Histological analysis and immunohistochemical assessment of apoptosis, proliferation, angiogenesis and fibrogenesis were performed. When a tumour xenograft got the target size, it was re-implanted in a new nude mouse. Three sequential tumour xenograft generations (F1, F2 and F3) were generated.
The main findings of this study were: (1) the engraftment rate between mice was higher than the engraftment rate from human to mouse; (2) the subcutaneous model developed a higher number of implants, although there were no significant differences in favour of any model; and (3) the tumour xenograft of the three models maintained some human characteristics including differentiation and cell proliferation. While these tumour xenografts presented reduced fibrosis and fibrogenesis, two other features of pancreatic cancer, hypovascularisation and apoptosis, were enhanced.
The practical utility of tumour grafts needs to be addressed in terms of engraftment speed and reproducibility. In fact, tumour xenografts show a rather limited engraftment rate and slow tumour growth. However, those models are readily applicable for drug experiment because, once a xenograft has been successfully engrafted, it can be used after several freeze-thaw cycles and several passages.
Although these models can develop tumours that are very similar to humans, they are not an exact reflection of them. In this way, chemotherapeutic agents could be more effective in pancreatic PDX models than in human tumours. For this reason, new preclinical studies with chemotherapeutic agents are mandatory in those models.
In the establishment of patient-derived xenograft models, samples of primary tumours were implanted in immunodepressed mice subcutaneously, intraperitoneally or orthotopically, with no intermediate step of in vitro propagation. Although the subcutaneous model is easy to perform through an incision with the scalpel on the back of the mouse, the microenvironment of the tumour is not exactly the same. We have considered one step further by designing a new intraperitoneal and pancreatic model that may reproduce the natural conditions of human pancreatic cancer. However, in our study, implanted subcutaneous xenografts maintain pathological and immunohistochemical characteristics of the primary tumour from which they derive similarly to the other two developed models.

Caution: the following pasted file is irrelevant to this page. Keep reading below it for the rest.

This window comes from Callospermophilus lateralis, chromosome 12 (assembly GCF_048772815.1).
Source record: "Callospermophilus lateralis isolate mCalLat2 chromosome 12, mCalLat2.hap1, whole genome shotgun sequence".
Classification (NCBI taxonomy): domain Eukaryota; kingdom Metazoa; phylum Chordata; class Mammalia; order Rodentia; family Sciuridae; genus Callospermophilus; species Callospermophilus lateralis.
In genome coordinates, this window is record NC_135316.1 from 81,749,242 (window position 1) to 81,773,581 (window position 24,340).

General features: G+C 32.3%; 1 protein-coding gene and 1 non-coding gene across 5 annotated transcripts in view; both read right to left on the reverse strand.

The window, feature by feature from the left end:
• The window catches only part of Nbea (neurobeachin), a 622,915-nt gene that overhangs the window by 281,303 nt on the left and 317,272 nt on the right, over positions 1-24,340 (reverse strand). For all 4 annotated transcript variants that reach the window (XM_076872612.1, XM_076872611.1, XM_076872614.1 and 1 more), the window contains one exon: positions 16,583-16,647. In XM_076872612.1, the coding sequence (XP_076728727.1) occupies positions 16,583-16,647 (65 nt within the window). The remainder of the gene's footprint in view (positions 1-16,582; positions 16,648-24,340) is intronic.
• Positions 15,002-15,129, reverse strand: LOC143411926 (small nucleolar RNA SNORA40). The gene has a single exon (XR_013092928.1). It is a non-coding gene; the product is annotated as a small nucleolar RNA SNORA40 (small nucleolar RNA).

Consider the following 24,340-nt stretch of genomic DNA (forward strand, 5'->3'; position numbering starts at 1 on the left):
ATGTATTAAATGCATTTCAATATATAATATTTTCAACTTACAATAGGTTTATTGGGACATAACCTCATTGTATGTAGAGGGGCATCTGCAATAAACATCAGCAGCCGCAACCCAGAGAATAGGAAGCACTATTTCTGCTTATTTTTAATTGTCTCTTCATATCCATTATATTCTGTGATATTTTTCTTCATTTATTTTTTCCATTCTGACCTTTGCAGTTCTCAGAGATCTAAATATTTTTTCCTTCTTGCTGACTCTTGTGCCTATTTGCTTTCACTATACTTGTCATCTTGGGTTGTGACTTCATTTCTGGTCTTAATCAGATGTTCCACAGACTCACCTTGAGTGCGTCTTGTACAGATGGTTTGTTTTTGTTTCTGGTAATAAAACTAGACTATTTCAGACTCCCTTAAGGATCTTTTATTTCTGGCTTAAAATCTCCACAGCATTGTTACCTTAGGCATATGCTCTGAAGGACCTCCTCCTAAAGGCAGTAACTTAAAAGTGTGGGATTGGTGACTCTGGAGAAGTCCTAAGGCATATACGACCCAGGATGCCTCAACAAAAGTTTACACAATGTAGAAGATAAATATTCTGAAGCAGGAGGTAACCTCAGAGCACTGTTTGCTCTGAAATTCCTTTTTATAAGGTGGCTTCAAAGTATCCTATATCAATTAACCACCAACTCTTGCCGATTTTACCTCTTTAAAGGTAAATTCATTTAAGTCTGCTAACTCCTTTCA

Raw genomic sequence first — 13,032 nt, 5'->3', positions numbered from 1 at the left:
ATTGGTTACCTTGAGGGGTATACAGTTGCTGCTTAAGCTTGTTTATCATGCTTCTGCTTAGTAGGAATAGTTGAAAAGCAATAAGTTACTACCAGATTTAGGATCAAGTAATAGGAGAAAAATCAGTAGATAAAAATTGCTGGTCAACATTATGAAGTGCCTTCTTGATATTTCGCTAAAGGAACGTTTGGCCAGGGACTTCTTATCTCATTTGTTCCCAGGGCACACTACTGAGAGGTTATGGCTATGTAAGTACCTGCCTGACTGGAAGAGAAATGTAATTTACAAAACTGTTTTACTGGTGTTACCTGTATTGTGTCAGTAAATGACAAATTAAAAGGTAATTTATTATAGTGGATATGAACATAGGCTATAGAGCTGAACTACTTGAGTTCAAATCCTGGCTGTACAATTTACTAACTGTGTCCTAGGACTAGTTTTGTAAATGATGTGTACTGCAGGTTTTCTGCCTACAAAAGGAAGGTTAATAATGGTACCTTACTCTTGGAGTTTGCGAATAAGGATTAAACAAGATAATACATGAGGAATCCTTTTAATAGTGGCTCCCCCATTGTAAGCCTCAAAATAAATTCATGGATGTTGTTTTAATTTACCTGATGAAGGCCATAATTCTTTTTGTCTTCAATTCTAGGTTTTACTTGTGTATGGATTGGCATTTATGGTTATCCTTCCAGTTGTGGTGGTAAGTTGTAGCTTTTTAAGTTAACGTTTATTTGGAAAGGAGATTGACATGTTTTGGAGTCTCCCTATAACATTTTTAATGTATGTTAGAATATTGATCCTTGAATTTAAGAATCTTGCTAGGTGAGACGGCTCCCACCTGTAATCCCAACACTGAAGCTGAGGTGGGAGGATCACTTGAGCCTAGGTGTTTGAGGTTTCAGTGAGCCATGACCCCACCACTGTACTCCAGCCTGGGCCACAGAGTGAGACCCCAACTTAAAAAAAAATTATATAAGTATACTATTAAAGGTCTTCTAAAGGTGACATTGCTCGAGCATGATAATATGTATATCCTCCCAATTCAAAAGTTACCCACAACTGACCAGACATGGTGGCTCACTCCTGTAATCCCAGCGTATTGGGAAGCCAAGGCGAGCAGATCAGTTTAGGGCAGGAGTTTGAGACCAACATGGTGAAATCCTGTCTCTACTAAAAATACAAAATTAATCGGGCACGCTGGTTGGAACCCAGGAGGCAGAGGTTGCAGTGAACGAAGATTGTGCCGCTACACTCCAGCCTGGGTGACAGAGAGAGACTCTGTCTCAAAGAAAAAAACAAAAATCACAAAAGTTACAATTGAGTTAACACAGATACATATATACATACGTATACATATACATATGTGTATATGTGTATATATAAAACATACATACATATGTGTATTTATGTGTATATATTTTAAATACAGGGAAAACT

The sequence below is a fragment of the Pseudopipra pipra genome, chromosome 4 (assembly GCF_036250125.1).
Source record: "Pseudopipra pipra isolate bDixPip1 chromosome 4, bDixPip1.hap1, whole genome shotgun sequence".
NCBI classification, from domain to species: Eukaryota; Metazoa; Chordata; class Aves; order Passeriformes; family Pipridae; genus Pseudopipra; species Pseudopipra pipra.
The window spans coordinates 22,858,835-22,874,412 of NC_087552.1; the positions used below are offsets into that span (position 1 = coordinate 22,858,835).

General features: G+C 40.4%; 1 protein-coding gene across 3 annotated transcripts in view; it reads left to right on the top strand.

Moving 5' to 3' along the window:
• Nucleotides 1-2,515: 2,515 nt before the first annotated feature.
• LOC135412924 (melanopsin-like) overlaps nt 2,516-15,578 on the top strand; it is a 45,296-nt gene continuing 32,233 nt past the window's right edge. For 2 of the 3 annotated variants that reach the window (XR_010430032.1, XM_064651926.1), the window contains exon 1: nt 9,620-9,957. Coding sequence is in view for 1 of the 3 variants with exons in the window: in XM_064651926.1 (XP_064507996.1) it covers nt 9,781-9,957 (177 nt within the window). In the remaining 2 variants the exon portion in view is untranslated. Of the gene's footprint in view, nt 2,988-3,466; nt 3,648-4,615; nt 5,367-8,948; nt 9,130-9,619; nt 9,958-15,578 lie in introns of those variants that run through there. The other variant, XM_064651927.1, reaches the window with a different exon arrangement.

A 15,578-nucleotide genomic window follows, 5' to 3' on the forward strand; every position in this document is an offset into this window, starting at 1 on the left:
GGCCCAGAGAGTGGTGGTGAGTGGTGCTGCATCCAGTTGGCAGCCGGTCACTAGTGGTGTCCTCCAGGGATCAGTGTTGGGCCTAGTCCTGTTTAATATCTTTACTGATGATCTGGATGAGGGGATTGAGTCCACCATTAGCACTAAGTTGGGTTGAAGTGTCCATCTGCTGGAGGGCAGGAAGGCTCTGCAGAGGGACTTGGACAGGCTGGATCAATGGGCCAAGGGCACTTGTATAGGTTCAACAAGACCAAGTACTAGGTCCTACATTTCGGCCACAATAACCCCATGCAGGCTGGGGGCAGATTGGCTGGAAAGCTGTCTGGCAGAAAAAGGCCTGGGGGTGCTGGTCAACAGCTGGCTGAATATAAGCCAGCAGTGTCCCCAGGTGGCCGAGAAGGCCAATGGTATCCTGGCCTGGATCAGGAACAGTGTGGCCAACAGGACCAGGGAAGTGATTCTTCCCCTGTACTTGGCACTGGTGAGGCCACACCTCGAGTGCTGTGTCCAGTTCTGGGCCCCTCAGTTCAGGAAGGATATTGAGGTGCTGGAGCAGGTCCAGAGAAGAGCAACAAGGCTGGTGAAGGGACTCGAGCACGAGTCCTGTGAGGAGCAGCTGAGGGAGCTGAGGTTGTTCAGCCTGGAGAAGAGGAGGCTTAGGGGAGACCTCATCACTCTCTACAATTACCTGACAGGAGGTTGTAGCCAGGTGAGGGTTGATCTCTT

To date, there has been no study on pancreatic cancer that has determined the best location to develop xenografts in animal models. In our study, the detection of tumour development is earlier in the subcutaneous model, which implies a lower cost compared to the other models. In addition, the subcutaneous model is the one with the highest number of viable xenografts developed throughout the different re-implantations. Taking into account that the three models developed have similar anatomopathological and immunohistochemical characteristics, the subcutaneous model could be the best option for the investigation of anticancer drugs with xenografts. However, more studies are needed to confirm this theory.
The majority of works that strive to broaden our knowledge about the diagnosis and treatment of pancreas cancer, are based on xenografts from cell lines cultured in vitro. Chemotherapy agents which have good results in these experimental models do not have the same results when they are used in human tumours. In our case, we have established three models of pancreas tumours directly derived from patients and we have compared the morphological and immunological characteristics of the xenografts with the human tumours in order to establish which is the model that most faithfully reflected human tumour characteristics.
In our experience, due to the earliest development and the highest number of viable xenografts, as well as being the experimental model with the lowest morbidity, the subcutaneous model may be the best model for experimentation in pancreatic cancer.
Our intention is to select the best implant route in order to use these models in the future to detect biomarkers of pancreatic cancer and to develop specific chemotherapeutic regimens for each patient.